Learning from the Ktunaxa

Michele Cook's picture

On a snowy January day 2014, Philip and I made a long overdue visit to Cranbrook to meet with Bart Knudsgaard and Eva Cole and other members of the Ktunaxa-Kinbasket Child & Family Services Society. A delegated service agency committed to working collaboratively with Aboriginal families and communities of the Ktunaxa Traditional Territory to increase their ability to fulfill their responsibilities for caring for their children in a culturally relevant manner.

We had long heard about their vision of people working together to build stronger and empowered families and healthy communities and their innovative use of signs of safety to support child and family well being.  Check out the link below for more info on signs of safety, as well as the following link which provides the evidence of it's effectiveness.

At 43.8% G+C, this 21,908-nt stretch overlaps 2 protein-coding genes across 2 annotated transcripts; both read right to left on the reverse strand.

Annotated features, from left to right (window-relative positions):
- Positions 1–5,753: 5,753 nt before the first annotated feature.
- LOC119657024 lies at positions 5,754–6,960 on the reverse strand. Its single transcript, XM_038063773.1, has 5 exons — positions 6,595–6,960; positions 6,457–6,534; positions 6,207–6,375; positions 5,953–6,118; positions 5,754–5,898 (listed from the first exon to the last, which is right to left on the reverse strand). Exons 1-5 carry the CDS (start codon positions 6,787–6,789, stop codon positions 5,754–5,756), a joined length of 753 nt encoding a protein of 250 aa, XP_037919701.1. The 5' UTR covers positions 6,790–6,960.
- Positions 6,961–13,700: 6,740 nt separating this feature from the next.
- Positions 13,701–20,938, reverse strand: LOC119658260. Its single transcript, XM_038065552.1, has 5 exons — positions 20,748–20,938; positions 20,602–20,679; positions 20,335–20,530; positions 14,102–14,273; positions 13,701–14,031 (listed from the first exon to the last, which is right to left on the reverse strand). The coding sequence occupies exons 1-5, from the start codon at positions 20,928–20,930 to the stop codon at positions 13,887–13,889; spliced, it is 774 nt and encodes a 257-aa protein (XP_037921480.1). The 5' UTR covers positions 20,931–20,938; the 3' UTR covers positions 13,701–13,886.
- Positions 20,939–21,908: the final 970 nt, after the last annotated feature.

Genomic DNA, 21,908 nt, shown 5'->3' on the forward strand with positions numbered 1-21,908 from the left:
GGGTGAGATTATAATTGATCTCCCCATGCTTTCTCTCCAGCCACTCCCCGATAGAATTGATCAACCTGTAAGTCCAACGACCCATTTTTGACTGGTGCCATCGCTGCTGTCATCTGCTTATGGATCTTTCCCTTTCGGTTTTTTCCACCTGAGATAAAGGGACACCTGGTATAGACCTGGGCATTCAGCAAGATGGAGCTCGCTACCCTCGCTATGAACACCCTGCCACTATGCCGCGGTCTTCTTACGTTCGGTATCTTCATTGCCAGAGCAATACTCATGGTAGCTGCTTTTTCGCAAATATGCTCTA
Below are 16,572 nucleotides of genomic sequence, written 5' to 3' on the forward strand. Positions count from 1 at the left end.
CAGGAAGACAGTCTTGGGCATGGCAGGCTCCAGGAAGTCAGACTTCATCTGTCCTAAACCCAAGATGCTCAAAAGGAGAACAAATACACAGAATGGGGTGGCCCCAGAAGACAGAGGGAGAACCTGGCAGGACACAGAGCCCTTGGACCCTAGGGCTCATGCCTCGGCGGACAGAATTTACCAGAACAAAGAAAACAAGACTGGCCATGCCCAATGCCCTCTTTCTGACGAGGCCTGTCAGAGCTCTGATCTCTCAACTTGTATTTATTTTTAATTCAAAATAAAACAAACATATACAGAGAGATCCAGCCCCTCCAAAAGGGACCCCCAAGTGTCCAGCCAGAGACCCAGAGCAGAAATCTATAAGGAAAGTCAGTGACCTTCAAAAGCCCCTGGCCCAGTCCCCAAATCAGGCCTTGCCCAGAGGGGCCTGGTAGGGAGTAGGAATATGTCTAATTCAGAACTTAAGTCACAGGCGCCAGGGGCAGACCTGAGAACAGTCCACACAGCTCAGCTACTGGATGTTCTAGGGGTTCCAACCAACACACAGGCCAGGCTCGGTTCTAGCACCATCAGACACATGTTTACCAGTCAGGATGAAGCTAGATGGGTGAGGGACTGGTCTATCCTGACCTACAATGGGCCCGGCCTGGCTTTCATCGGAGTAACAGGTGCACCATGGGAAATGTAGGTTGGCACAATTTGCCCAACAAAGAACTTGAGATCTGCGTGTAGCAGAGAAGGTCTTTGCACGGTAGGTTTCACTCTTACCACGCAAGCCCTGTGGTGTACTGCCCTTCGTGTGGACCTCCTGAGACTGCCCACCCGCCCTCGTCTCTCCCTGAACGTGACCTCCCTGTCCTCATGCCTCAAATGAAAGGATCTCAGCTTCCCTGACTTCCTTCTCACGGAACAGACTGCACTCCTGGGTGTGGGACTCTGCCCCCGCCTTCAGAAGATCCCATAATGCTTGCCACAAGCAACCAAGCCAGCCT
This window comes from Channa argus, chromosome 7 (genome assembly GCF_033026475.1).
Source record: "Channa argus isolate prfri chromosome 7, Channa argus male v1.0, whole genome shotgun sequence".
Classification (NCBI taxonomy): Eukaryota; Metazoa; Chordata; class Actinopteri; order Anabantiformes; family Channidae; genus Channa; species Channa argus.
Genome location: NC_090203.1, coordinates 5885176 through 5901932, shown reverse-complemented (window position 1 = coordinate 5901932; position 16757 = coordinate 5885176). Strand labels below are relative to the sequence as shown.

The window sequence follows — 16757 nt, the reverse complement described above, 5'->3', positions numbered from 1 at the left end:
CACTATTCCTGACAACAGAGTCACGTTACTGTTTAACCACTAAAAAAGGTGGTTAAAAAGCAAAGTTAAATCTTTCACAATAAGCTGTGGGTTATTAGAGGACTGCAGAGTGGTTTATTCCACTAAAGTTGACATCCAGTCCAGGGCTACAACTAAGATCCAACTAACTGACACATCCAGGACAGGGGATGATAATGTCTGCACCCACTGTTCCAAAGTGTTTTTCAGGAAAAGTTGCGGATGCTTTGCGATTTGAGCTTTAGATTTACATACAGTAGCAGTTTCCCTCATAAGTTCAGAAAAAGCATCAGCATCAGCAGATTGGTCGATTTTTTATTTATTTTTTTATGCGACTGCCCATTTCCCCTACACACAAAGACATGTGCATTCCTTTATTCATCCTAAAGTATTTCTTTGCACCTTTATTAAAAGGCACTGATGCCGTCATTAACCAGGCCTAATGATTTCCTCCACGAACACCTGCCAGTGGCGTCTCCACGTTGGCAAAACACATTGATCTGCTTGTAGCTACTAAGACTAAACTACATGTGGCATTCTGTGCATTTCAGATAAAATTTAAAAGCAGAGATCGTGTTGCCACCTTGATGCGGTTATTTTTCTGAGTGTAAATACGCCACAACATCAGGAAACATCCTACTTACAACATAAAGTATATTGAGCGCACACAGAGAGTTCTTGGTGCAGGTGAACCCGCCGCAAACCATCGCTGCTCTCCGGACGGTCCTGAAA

http://www.signsofsafety.net/signs-of-safety/

http://www.signsofsafety.net/signs-of-safety-research/

We were hosted in the old residential school which the nation has claimed back. After a night of intense dreams of supporting children in transition to overcome the shame; A story of resilience, and healing was told to us by Herman, the elder in residence and former student of the residential school. Of the ceremony and intentions to reclaim their culture and purpose from the place that had taken it away. FOr more of this interesting story see http://www.steugene.ca/resort/interpretive-centre/heritage

The staff and community members also shared their successes and challenges with supporting the wellbeing and safety of children in their communities. CPID and appropriate and sustainable education and access to cultural teaching became a theme of the afternoon discussion with insights being shared.

It was an ispirational trip  and we hope to maintain the connection and support the work through CPID and other upcoming best practice forums.